Even though visits to the site have dropped since I began writing gym stories, some of you have encouraged me to continue, so perhaps we should break out the milk and cookies and have another go.
The gym had been opened by the German Strong Man Milo Steinborn in 1952 and little had changed since. By the time I joined in the 1970s, though, Milo had retired and only came in occasionally to check things out. The gym still had posters of Milo and the walls sported his lifting records. Most of the training equipment was what he had made. There were giant rings that hung from the ceiling, some metal wall climb ladder, and other bits of paraphernalia that nobody used any longer.
The structure itself was a simple two story stand alone cement block building. It had been divided in two, one half hosting a florist shop, the other half the gym. Each had a big plate glass window in front. Inside, the gym was open to the rafters like a giant warehouse. High up near the ceiling were a few small windows for ventilation. The walls were lined with big mirrors. The floors were cement. When I first joined, there was no air conditioning, so in the summer the mirrors fogged up and the walls would sweat. The equipment was old, much of it made in machine shops around town. The old dumbbells were welded. Attached to one wall was a homemade pull down machine that could hazardous if you weren’t careful. Next to it was a wobbly, homemade leg press machine that required you to lie with your back flat on the floor. The gym was basic and functional with bars and weights and benches. But some transformation was in the offing.
When Milo came in to visit, everyone fairly held their breath. He was as close to royalty as you came in that world. He was thick with thick knuckles and swollen knees. His entire body was filled with arthritis, you could tell, but he was still strong and sure and not somebody to mess with. His accomplishments were near mythical. He was the first person to ever squat over 500 pounds. They had no squat racks in those days, so he had to do what became known as an unassisted squat. He had to stand the weight on its side, squat down and tip it onto his back, then perform the movement from the bottom position. The idea now seems unimaginable, but this was back in the 1920’s after he had been released from the prison camp where he was interred in WWI. He also owned some other strength records including the one handed clean and jerk. He began wrestling to make money and eventually moved to America in the 1930s. He was widely known as the strongest man in the world. Even at his advanced age, he could outperform anyone in the gym.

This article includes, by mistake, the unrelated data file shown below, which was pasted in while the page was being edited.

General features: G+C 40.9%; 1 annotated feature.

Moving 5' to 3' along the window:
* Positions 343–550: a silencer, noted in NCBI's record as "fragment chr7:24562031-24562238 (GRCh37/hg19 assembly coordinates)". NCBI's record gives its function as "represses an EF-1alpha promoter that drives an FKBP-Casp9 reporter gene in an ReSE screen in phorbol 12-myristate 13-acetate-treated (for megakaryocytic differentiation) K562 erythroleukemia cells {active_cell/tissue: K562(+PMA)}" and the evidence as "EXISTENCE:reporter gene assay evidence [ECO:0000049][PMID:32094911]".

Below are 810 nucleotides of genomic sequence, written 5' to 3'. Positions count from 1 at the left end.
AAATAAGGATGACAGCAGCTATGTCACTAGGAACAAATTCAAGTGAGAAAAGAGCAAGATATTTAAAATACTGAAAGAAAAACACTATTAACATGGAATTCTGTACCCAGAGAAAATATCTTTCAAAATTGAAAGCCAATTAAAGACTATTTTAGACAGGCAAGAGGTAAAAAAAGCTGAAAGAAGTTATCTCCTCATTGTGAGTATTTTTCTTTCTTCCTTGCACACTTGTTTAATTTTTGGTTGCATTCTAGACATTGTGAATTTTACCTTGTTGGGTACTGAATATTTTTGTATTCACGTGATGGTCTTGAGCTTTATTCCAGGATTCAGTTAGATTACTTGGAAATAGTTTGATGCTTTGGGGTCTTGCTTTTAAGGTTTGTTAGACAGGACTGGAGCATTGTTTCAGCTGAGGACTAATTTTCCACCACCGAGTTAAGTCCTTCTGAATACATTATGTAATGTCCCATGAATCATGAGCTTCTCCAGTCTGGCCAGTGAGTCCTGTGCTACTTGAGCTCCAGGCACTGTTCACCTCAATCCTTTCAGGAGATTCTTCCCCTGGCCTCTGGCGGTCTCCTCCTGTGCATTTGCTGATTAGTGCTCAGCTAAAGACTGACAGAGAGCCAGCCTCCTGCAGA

He’d come in, take a regal look around, and talk to the new owners in his heavy German accent, then he’d walk around and say hello to the fellows. He judged them the way a farmer judges hog or cows, giving them encouragement or advice the way Mohamed Ali might talk to amateur fighters. He was famous for denouncing training techniques he did not like and was reported to once have yelled, "Put some weight on that bar. I'll not have any pump boys in my gym."
Nobody really relaxed when he came in. It was always a relief when he was gone. At least that is how I felt. I never got along with coaches. I was never their "type." I was good at sports, but they hated me, really, and they would do anything to fuck with me. I was the only hippie training at the gym, so I just wanted to go out the back door whenever he came. I would never have been allowed to join the gym if Milo still owned it.
The year I came, he won the Mr. Florida bodybuilding title. Bodybuilding competitions, as is the case with all judged events, were highly suspicious, and we all knew that Rocky was connected before the event. He was expected to win. There was some dissatisfaction in certain circles that he had won the title, however. He never competed again after that. Rather, he became a promoter of numerous body building events, and often someone we knew would win.
Rocky began making some changes to the gym after the arrival of Pete Grymkowski who had recently won the Mr. World title. Pete was a nefarious fellow. It was reported that he had fled the Northeast to avoid being forced to testify against some mafia fellows he was reputably involved with. Grymkowski was one of the biggest bodybuilders in the country, but he was on the outs with the likes of Joe Weider and Arthur Jones who controlled the most prestigious bodybuilding championships in the world. When he showed up at the gym, he was broke and looking for a place to stay. Rocky let him sleep on the roof of the gym. That was the point at which everything began to change.